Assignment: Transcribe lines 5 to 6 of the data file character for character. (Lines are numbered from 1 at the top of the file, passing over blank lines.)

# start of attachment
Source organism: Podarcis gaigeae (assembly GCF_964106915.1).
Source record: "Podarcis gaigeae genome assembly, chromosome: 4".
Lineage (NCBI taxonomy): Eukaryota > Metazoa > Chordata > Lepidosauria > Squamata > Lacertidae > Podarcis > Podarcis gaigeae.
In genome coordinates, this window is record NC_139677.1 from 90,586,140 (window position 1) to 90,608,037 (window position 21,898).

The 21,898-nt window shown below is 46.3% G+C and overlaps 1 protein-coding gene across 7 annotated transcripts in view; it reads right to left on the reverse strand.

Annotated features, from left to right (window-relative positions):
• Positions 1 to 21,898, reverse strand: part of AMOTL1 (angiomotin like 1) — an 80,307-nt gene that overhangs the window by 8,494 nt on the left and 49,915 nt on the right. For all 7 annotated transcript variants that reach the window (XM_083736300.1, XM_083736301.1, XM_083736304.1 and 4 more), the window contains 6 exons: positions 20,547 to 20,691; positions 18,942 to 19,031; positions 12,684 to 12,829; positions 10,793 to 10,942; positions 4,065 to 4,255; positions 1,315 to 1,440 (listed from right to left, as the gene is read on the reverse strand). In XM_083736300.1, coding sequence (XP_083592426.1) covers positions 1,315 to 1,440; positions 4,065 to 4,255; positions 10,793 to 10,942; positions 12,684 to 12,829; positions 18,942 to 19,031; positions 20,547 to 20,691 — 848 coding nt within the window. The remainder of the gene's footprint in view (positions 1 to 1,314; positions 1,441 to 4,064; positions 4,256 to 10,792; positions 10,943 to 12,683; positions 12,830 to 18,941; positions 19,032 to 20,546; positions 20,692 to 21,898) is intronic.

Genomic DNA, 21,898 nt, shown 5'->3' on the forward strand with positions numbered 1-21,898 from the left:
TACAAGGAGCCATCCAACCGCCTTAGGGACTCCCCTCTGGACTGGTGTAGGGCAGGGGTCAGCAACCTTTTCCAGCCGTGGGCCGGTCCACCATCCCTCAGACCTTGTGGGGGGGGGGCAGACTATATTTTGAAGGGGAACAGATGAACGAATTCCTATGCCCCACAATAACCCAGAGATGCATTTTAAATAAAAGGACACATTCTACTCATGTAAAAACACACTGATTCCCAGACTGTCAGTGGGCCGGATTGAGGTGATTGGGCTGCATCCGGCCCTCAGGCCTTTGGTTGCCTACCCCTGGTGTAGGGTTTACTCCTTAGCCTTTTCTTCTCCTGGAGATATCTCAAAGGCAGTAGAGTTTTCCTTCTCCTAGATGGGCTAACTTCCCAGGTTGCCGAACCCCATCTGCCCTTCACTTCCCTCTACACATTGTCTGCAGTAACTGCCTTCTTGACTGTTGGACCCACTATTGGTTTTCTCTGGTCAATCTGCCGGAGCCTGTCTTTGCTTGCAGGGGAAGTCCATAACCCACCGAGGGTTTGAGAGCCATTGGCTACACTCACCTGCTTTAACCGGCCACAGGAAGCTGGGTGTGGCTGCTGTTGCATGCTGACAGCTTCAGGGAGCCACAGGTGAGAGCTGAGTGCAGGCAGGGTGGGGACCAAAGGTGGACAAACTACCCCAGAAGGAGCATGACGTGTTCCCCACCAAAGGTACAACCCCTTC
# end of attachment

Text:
The 21,898-nt window shown below is 46.3% G+C and overlaps 1 protein-coding gene across 7 annotated transcripts in view; it reads right to left on the reverse strand.

Annotated features, from left to right (window-relative positions):